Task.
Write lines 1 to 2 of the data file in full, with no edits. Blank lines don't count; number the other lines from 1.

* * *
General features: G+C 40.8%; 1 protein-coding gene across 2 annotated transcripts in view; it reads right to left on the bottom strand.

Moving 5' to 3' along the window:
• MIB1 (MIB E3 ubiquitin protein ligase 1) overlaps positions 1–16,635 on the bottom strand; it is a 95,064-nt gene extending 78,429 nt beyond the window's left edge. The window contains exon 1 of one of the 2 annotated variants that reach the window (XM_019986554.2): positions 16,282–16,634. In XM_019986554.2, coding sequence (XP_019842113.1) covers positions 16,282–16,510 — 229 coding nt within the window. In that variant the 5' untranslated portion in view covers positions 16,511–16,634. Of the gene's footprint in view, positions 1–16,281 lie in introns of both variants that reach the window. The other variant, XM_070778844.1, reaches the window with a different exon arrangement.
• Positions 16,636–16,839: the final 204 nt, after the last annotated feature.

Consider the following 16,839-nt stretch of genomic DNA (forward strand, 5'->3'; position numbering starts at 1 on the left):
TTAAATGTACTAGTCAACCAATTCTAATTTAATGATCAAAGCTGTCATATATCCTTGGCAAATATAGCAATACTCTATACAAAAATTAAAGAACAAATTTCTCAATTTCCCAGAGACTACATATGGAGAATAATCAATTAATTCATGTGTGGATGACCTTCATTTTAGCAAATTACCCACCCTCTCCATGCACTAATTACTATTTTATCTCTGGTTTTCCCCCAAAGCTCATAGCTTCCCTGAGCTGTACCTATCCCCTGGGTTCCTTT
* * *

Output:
General features: G+C 40.8%; 1 protein-coding gene across 2 annotated transcripts in view; it reads right to left on the bottom strand.

Moving 5' to 3' along the window: